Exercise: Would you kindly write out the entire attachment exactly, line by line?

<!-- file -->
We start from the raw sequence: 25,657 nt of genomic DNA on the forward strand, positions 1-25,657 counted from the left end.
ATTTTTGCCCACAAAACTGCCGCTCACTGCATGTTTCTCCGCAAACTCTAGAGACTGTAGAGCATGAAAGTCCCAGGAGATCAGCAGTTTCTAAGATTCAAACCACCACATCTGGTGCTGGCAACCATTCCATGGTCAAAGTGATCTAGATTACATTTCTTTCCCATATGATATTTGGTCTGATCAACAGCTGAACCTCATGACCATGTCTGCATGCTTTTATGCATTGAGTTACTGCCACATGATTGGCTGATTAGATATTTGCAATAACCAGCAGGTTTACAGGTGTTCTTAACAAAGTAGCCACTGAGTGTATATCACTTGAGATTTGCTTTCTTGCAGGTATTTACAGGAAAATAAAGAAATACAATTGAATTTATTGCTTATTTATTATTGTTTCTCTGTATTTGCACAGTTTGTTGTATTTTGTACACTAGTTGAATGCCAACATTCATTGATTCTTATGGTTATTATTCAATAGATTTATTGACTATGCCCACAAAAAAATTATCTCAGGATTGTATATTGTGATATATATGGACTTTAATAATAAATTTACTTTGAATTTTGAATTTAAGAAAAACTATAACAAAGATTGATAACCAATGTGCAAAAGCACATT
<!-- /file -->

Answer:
We start from the raw sequence: 25,657 nt of genomic DNA on the forward strand, positions 1-25,657 counted from the left end.
ATTTTTGCCCACAAAACTGCCGCTCACTGCATGTTTCTCCGCAAACTCTAGAGACTGTAGAGCATGAAAGTCCCAGGAGATCAGCAGTTTCTAAGATTCAAACCACCACATCTGGTGCTGGCAACCATTCCATGGTCAAAGTGATCTAGATTACATTTCTTTCCCATATGATATTTGGTCTGATCAACAGCTGAACCTCATGACCATGTCTGCATGCTTTTATGCATTGAGTTACTGCCACATGATTGGCTGATTAGATATTTGCAATAACCAGCAGGTTTACAGGTGTTCTTAACAAAGTAGCCACTGAGTGTATATCACTTGAGATTTGCTTTCTTGCAGGTATTTACAGGAAAATAAAGAAATACAATTGAATTTATTGCTTATTTATTATTGTTTCTCTGTATTTGCACAGTTTGTTGTATTTTGTACACTAGTTGAATGCCAACATTCATTGATTCTTATGGTTATTATTCAATAGATTTATTGACTATGCCCACAAAAAAATTATCTCAGGATTGTATATTGTGATATATATGGACTTTAATAATAAATTTACTTTGAATTTTGAATTTAAGAAAAACTATAACAAAGATTGATAACCAATGTGCAAAAGCACATT